1993 – Steven Spielberg avoids becoming the next Martin Scorsese (the greatest director to never win an Oscar). Though he was 0-4 in his first four attempts at the best director award, he finally wins for “Schindler’s List.” Spielberg would go on to win the award again in 1999 for “Saving Private Ryan” and is nominated this year for “Munich.”
1995 – Having won the previous year for “Philadelphia,” Tom Hanks becomes the first in history to win back-to-back best actor awards for his title role in “Forrest Gump.” Opting to avoid the sentimental nature of his previous speech, Hanks declared, “I think if I’m nominated for anything next year, there’ll be a wave of suicide jumpers from the third tier of the Chandler Pavilion.” Oddly enough, his acclaimed performance in “Apollo 13” the next year did not garner a nomination.
1997 – Best supporting actor winner Cuba Gooding Jr. goes a little long in his acceptance speech, but screams over the sound of building music, determined to finish thanking everyone.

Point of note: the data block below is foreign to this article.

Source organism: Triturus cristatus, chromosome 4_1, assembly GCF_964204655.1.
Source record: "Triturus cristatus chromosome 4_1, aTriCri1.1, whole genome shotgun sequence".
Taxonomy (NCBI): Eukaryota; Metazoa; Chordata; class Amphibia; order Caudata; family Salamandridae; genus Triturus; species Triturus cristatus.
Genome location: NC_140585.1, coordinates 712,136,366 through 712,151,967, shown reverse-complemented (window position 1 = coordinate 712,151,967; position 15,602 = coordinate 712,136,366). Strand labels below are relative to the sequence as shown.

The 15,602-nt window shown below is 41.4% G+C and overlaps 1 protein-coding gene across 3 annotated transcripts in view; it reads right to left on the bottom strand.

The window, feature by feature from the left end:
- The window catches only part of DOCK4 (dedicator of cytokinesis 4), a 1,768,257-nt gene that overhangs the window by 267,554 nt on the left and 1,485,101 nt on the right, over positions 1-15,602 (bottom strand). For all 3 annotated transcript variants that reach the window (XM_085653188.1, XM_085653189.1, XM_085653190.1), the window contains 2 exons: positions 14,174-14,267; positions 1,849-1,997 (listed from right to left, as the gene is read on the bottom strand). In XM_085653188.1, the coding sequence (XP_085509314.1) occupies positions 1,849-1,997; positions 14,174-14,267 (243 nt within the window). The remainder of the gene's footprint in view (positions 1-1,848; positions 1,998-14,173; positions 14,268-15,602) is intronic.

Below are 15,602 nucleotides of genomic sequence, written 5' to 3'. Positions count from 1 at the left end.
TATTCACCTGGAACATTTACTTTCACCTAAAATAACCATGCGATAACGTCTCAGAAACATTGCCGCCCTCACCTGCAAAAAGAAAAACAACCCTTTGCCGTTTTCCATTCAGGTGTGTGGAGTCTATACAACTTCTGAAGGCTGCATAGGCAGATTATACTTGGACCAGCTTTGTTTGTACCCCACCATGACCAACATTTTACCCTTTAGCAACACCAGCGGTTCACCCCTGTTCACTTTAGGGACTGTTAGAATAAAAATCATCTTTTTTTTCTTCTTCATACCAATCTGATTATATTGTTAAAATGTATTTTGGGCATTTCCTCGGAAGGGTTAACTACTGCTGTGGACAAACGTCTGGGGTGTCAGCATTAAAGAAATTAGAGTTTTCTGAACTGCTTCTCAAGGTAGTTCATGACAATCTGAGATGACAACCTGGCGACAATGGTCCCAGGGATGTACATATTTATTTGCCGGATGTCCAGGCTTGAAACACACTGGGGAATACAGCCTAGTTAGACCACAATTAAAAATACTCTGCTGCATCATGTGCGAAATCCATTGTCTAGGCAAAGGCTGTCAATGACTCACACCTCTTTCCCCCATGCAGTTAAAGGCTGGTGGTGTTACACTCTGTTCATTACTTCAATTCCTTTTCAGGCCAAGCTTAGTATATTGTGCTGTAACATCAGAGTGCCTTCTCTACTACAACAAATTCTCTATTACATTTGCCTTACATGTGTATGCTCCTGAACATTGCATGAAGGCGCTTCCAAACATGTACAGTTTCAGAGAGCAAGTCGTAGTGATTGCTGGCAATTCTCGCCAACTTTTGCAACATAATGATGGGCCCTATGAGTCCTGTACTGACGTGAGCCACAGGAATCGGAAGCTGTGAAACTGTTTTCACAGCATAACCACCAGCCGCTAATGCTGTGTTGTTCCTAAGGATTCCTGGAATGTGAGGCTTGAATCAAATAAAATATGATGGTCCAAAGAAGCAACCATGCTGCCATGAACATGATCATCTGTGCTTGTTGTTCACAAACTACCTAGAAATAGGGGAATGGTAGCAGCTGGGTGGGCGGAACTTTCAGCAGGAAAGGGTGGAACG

1997 – The most expensive movie ever made and the highest-grossing film of all time, “Titanic,” tied the record with 14 nominations (Jim Mullen of Entertainment Weekly joked that the film received one nomination for each lifeboat). The James Cameron helmed epic went on to win a record-tying 11 awards.
1999 – An ecstatic Roberto Benigni leaps, jumps and twirls his way onto the stage in perhaps the most authentically exuberant acceptance ever. Benigni became the first actor in a non-English-language role to win the best actor award, and his “Life is Beautiful” was also named best foreign language film.
2004 – Long to be remembered as one of the most successful night for a single film in Oscar history, “The Lord of the Rings: The Return of the King” wins every one of the 11 awards for which it is nominated, including best director (Peter Jackson) and best picture.